I appear on “CTV News at 11:30” with anchor Andria Case to talk about the best movies and television to watch this weekend, including the Crave historical soap opera “The Gilded Age,” the final season of the Netflix series “The Crown” and Disney’s laytest animated film “Wish,” now playing in theatres.
I sit in on the CFRA Ottawa morning show with Bill Carroll to talk the new movies coming to theatres including the epic “Napoleon,” the surreal “Dream Scenario” and two family friendly films, “Leo” and Disney’s “Wish.”
In “Wish,” a new musical-comedy featuring the voices of Chris Pine and Ariana DeBose, Disney celebrates 100 years of animated entertainment with a fairy tale featuring Easter Eggs referencing their classic films. There’s a deer named Bambi, snippets of the Pinocchio theme “When You Wish Upon a Star,” a magic mirror, and many other tributes.
Question is, does “Wish” live up to the tradition of the memorable films that came before it?
“Wish” takes place on the island kingdom of Rosas, a magical place where King Magnifico (Chris Pine) stores the wishes from people all over the world. “Imagine a place where wishes come true,” says Magnifico. “Where your heart’s desire can become a reality. What if I told you that place is within reach? All you have to do is give your wish… to me.”
At the age of 18 everyone in Rosas gives the King their deepest desire, which he then seals up in his castle’s observatory. “I grant the wishes I am sure are good for Rosas,” he says. Once a month he announces a winner and grants their dreams come true.
When 17-year-old Asha (Oscar winner Ariana DeBose) meets the king to apply for a job as his assistant, she hopes to convince him to grant her 100-year-old grandfather Sabino’s (Victor Garber) wish. When the king refuses, Asha uncovers a terrible secret. Magnifico not only deletes the memories of those who tell him their wants, he hoards the wishes to keep the citizens of Rosas compliant.
“King Magnifico has wishes in his castle,” Asha says. “He’ll never give them back. We have to free the wishes and return them to the people.”
To aid in her mission, Asha prays to the heavens and is visited by a cosmic force, a glowing, playful yellow star, named, appropriately enough, Star. “Joy, hope and possibilities, the most loving light,” says Asha. But the king sees the glowing star as a threat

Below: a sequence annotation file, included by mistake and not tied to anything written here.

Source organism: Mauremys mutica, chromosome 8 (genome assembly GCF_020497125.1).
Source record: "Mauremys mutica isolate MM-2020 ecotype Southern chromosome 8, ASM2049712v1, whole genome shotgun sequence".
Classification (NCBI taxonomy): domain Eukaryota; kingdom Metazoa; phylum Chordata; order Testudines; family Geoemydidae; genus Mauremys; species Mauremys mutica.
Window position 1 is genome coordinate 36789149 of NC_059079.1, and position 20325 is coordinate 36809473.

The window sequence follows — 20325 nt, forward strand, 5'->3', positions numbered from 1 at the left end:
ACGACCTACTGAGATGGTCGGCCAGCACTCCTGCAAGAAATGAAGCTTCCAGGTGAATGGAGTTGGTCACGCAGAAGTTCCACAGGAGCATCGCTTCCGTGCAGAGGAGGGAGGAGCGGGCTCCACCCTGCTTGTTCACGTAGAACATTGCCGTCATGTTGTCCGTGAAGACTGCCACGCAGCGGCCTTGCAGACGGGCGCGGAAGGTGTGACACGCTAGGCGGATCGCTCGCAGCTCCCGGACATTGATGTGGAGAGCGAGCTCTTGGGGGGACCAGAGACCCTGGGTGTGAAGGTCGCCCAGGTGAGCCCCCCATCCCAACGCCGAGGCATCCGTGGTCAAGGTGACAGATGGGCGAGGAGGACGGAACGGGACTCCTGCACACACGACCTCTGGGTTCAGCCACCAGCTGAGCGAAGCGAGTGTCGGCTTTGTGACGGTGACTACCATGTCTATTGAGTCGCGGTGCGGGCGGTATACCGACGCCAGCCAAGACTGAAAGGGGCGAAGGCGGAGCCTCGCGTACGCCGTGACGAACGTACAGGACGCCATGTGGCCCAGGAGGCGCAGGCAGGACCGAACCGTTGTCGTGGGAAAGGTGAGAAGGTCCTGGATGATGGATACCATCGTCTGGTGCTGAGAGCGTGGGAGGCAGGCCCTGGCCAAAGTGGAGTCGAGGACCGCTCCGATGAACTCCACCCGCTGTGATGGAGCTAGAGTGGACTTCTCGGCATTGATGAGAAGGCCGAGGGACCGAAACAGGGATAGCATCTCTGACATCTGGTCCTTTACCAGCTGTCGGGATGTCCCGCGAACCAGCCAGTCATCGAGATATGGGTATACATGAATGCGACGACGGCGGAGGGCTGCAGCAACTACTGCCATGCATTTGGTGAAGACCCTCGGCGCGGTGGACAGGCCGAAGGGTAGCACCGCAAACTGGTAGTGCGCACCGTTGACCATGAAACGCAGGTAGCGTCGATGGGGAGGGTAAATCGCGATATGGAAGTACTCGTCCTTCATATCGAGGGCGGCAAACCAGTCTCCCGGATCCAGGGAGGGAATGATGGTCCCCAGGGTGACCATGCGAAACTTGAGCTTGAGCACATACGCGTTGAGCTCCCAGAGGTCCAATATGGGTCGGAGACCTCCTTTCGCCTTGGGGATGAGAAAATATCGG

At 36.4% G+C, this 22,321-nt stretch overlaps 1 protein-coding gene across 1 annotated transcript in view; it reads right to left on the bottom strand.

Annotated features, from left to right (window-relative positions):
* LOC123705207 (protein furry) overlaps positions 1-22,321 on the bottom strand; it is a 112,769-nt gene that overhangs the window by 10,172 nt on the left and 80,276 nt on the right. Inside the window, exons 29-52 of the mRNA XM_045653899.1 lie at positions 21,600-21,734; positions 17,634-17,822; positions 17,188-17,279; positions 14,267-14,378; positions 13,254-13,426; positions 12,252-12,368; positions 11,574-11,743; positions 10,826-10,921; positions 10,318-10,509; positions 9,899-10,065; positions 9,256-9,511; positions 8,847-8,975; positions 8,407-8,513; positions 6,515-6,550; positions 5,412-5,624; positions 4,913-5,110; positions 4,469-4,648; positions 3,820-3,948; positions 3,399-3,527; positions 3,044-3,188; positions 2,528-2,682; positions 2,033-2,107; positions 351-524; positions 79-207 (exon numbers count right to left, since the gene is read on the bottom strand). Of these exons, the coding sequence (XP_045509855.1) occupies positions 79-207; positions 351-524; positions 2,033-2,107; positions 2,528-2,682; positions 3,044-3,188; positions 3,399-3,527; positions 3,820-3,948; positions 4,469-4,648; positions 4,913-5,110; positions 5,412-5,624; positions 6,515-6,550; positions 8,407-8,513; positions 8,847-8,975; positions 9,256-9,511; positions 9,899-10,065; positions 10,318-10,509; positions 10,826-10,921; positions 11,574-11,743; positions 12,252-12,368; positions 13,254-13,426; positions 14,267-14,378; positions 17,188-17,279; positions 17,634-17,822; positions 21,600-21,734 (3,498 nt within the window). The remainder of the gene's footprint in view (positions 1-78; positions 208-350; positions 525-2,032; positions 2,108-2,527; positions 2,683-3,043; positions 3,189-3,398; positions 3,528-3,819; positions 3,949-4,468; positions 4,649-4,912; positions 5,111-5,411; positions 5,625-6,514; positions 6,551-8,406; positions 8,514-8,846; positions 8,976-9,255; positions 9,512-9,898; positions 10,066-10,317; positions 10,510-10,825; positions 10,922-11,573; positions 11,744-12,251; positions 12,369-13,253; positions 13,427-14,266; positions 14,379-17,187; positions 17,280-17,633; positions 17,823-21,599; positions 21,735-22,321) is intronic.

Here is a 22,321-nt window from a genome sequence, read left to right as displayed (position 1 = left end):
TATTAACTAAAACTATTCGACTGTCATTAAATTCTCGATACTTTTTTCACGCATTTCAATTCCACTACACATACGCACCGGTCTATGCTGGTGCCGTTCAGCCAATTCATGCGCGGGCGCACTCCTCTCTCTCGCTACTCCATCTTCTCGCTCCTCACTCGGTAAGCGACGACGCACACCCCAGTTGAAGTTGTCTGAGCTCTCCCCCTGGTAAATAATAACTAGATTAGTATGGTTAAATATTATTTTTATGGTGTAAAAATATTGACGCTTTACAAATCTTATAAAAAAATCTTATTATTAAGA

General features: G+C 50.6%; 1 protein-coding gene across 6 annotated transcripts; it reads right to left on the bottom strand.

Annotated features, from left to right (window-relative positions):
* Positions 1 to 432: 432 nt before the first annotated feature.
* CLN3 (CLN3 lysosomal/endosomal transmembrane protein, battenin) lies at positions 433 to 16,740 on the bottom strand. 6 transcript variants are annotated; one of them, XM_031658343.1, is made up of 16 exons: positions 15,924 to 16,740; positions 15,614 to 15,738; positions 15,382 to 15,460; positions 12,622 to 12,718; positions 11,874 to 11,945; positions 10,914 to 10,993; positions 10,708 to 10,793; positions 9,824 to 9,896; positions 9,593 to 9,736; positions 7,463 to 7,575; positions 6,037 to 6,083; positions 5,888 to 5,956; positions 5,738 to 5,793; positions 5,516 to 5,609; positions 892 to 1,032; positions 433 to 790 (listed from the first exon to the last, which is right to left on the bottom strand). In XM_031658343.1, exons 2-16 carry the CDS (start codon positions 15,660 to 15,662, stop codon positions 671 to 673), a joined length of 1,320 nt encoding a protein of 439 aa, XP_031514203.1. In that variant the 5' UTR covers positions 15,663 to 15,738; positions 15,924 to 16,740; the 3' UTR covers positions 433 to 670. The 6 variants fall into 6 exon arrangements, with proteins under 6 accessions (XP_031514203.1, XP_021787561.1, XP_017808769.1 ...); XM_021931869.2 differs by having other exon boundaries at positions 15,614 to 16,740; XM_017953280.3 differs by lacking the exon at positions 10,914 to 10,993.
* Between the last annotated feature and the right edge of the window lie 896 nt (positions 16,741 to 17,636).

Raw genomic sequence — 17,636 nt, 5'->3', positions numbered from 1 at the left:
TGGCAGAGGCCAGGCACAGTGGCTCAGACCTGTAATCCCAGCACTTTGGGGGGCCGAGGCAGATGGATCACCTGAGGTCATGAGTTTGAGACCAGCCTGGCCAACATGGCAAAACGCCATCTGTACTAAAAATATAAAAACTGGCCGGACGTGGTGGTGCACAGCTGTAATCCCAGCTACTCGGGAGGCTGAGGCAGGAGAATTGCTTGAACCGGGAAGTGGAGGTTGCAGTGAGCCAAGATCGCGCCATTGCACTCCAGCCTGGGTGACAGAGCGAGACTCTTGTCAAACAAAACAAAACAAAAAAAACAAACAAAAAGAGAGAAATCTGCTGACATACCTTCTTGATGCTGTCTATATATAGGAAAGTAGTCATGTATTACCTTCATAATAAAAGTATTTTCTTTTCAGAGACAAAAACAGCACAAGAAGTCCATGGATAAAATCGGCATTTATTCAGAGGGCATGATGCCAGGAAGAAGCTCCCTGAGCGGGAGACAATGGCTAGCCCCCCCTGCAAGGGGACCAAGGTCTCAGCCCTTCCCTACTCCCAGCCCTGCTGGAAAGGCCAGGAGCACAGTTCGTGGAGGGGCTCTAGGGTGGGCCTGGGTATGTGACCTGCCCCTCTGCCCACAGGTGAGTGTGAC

As they join forces to stop Magnifico, the king manifest all his dark magic powers to stop them. “There is a traitor amongst us,” he bellows. “Find Asha.”
“Wish” has all the elements of classic Disney, but falls just short of memorable. The built-in nostalgia should appeal to fans as a centurial celebration, and aficionados will get a kick out of spotting the hidden tributes to the older movies, but the film is stuck in looking in the rearview mirror. It feels old fashioned, a celebration of what came before, from its look, to its storytelling. As pleasant as it is, there’s not much new happening here in its themes of the magic of dreams and power of good to defeat evil.
The mix of 2D and 3D animation evokes the look of Disney’s watercolor animation, but there is a dullness to the color palette that doesn’t jump off the screen. But, surreal talking mushrooms,
a carriage that sprouts legs and a sequence with Ziegfeld Follies style dancing chickens are fun, and inject some much-needed oomph to the artwork.
Character wise, its standard stuff, although Valentino (Alan Tudyk), a talking goat with a surprisingly deep voice earns laughs as he announces, “I cannot swim,” like Greek herald Stentor as he dives into the water. Best of all is the Star, a simple character with very expressive face, which is virtually guaranteed to move a bunch of plush toys as Christmas approaches.
Like the animation, the generic songs don’t perk up the ears, save for De Bose’s powerhouse vocals and Pine’s showstopping, villainous anthem.
As a celebration of 100 years of animation, “Wish” isn’t awful, just underwhelming. It feels like a blast from the past, with both eyes on the past, and none on the future.
Richard speaks to “CTV News at 11:30” anchor Andria Case about movies on VOD to watch this weekend including the Helen Reddy biopic “I Am Woman,” the raunchy revenge flick “Ravage” and the gritty gangster flick “The Tax Collector.”